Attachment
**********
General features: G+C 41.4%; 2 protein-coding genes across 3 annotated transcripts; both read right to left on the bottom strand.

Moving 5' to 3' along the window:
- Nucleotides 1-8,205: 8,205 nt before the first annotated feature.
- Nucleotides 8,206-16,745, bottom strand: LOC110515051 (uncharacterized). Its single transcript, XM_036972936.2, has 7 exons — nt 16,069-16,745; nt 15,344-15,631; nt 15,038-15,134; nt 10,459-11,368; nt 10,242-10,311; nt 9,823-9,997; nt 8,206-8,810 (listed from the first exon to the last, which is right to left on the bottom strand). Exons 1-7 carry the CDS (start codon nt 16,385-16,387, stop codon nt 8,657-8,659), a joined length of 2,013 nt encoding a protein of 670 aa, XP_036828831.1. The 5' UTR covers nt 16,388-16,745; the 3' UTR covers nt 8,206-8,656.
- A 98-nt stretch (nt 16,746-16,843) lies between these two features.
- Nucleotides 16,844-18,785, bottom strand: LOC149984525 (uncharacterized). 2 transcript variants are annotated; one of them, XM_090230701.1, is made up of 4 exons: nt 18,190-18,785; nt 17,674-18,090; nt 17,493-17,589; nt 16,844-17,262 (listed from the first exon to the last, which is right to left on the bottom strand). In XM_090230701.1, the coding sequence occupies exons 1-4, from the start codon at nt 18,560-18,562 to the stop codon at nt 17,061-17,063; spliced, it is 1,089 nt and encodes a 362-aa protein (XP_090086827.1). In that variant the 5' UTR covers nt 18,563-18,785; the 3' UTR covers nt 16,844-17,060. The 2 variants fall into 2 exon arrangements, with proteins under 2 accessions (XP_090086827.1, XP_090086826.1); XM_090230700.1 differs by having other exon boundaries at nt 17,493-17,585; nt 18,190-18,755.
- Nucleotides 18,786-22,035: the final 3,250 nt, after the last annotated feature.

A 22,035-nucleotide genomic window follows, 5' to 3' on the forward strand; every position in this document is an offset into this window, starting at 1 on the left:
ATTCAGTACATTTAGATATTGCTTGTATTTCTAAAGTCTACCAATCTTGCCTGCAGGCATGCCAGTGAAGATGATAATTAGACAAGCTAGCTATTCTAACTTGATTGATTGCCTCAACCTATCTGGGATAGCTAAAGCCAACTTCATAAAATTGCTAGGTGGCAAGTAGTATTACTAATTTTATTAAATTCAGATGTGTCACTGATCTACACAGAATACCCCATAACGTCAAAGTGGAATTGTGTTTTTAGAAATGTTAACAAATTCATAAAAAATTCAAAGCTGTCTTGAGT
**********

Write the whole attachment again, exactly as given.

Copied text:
General features: G+C 41.4%; 2 protein-coding genes across 3 annotated transcripts; both read right to left on the bottom strand.

Moving 5' to 3' along the window:
- Nucleotides 1-8,205: 8,205 nt before the first annotated feature.
- Nucleotides 8,206-16,745, bottom strand: LOC110515051 (uncharacterized). Its single transcript, XM_036972936.2, has 7 exons — nt 16,069-16,745; nt 15,344-15,631; nt 15,038-15,134; nt 10,459-11,368; nt 10,242-10,311; nt 9,823-9,997; nt 8,206-8,810 (listed from the first exon to the last, which is right to left on the bottom strand). Exons 1-7 carry the CDS (start codon nt 16,385-16,387, stop codon nt 8,657-8,659), a joined length of 2,013 nt encoding a protein of 670 aa, XP_036828831.1. The 5' UTR covers nt 16,388-16,745; the 3' UTR covers nt 8,206-8,656.
- A 98-nt stretch (nt 16,746-16,843) lies between these two features.
- Nucleotides 16,844-18,785, bottom strand: LOC149984525 (uncharacterized). 2 transcript variants are annotated; one of them, XM_090230701.1, is made up of 4 exons: nt 18,190-18,785; nt 17,674-18,090; nt 17,493-17,589; nt 16,844-17,262 (listed from the first exon to the last, which is right to left on the bottom strand). In XM_090230701.1, the coding sequence occupies exons 1-4, from the start codon at nt 18,560-18,562 to the stop codon at nt 17,061-17,063; spliced, it is 1,089 nt and encodes a 362-aa protein (XP_090086827.1). In that variant the 5' UTR covers nt 18,563-18,785; the 3' UTR covers nt 16,844-17,060. The 2 variants fall into 2 exon arrangements, with proteins under 2 accessions (XP_090086827.1, XP_090086826.1); XM_090230700.1 differs by having other exon boundaries at nt 17,493-17,585; nt 18,190-18,755.
- Nucleotides 18,786-22,035: the final 3,250 nt, after the last annotated feature.

A 22,035-nucleotide genomic window follows, 5' to 3' on the forward strand; every position in this document is an offset into this window, starting at 1 on the left:
ATTCAGTACATTTAGATATTGCTTGTATTTCTAAAGTCTACCAATCTTGCCTGCAGGCATGCCAGTGAAGATGATAATTAGACAAGCTAGCTATTCTAACTTGATTGATTGCCTCAACCTATCTGGGATAGCTAAAGCCAACTTCATAAAATTGCTAGGTGGCAAGTAGTATTACTAATTTTATTAAATTCAGATGTGTCACTGATCTACACAGAATACCCCATAACGTCAAAGTGGAATTGTGTTTTTAGAAATGTTAACAAATTCATAAAAAATTCAAAGCTGTCTTGAGT